The inclusion of out-of-focus highlights, or ‘bokeh’, in portraits can add a beautiful effect to the background of images and is the result of shooting a subject using a ‘fast’ lens that wi ll allow you to work at wi de apertures.
Kate Hopewell-Smith Profile Lifestyle and wedding pro Kate was one of the first UK photographers to specialise in boudoir photography. She is on the panel of the Guild of Photographers and one of only seven Nikon Ambassadors in the UK.
The effect is most noticeable in highlights – so, when shooting contre jour (into the light). Look for locations where there are bright areas of light in the background, such as sun coming through trees [top], and make sure that you are close to your subject and the background is some distance away.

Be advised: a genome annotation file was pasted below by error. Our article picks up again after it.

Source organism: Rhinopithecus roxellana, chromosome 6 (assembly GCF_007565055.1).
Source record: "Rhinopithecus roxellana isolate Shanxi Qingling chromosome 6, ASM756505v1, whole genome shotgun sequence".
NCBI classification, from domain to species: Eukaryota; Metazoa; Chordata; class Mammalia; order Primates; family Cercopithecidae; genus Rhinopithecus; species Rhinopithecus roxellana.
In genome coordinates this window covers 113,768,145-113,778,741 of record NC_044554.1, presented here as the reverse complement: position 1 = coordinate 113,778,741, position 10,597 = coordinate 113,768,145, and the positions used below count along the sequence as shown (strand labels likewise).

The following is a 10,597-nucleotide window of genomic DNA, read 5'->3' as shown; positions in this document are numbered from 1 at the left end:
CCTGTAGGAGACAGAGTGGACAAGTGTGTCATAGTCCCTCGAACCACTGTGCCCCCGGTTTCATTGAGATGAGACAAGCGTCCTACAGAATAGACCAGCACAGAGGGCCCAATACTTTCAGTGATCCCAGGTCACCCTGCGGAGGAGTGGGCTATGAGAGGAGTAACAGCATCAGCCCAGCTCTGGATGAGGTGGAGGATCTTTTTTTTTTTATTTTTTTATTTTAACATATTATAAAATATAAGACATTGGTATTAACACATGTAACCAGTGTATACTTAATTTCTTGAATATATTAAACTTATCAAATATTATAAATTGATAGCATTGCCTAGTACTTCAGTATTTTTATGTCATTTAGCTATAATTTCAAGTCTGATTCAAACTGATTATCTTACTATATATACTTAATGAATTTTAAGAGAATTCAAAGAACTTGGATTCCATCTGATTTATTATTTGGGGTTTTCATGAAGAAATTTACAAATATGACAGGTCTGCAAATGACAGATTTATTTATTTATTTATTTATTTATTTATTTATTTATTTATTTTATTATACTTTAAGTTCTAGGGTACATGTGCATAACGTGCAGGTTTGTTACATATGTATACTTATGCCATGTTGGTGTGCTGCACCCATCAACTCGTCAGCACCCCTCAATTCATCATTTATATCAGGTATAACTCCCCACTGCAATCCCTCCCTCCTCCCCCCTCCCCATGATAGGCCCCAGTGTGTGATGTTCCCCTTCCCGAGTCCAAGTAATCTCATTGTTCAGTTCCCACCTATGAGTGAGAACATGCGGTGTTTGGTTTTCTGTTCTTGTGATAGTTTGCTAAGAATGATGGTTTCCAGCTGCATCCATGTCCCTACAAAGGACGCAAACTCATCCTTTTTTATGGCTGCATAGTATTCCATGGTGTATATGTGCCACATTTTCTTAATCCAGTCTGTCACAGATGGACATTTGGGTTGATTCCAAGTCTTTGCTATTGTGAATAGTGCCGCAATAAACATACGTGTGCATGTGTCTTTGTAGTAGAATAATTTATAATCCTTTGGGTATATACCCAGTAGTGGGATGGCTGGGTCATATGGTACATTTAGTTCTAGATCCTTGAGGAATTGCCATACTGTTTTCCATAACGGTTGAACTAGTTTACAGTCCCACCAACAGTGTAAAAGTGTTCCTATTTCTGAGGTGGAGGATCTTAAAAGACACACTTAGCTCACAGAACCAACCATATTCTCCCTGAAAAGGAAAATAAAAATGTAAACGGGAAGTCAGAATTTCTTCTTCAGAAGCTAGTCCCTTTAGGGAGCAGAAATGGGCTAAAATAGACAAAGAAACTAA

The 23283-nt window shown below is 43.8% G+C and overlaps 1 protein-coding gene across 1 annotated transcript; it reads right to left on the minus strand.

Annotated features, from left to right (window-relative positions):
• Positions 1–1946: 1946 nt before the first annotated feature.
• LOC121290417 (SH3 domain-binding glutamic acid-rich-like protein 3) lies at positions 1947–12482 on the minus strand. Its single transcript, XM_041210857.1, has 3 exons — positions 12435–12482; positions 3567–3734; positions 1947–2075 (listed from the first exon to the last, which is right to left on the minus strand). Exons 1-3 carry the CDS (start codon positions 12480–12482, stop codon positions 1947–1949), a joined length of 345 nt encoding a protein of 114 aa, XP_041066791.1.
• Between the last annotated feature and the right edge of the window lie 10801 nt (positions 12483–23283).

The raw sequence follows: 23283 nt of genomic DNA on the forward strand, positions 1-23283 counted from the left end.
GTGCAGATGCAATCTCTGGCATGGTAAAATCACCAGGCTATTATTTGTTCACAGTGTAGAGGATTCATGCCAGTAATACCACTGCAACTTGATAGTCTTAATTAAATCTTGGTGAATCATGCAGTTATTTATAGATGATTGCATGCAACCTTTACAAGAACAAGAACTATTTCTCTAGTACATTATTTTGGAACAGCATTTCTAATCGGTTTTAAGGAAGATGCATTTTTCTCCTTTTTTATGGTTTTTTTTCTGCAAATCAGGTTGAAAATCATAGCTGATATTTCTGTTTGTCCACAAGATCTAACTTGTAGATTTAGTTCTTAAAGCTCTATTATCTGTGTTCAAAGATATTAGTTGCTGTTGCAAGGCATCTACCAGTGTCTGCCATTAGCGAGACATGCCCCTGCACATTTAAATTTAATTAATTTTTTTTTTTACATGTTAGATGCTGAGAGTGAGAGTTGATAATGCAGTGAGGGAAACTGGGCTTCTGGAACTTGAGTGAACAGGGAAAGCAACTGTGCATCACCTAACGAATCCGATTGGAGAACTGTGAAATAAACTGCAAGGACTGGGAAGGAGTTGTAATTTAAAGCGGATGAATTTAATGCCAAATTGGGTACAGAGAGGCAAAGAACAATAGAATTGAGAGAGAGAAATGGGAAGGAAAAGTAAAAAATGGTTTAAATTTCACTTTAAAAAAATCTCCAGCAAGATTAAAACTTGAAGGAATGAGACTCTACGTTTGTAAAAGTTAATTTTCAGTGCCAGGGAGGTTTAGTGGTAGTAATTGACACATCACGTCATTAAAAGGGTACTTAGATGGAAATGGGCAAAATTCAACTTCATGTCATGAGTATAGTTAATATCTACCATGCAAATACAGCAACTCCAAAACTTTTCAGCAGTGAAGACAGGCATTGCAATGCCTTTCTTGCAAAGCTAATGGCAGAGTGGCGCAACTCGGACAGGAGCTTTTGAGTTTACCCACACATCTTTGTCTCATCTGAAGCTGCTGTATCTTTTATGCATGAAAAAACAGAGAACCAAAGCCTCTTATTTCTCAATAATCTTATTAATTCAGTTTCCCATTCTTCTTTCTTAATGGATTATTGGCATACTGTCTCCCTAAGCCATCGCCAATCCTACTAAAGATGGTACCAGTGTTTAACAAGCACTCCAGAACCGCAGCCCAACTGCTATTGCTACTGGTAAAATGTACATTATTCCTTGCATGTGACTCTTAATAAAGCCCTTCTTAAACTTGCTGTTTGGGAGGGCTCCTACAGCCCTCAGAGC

Different lenses produce different types of bokeh; the effect will be more pronounced with lenses that have a maximum aperture of f/2.8 or wider. ‘Good’ bokeh isn’t just confined to out-of-focus specular highlights; it can also be used for soft, dreamy backgrounds of uniform colour.
Right When shooting kids, switch to continuous AF; this will adjust the focusing if your subjects move closer or further away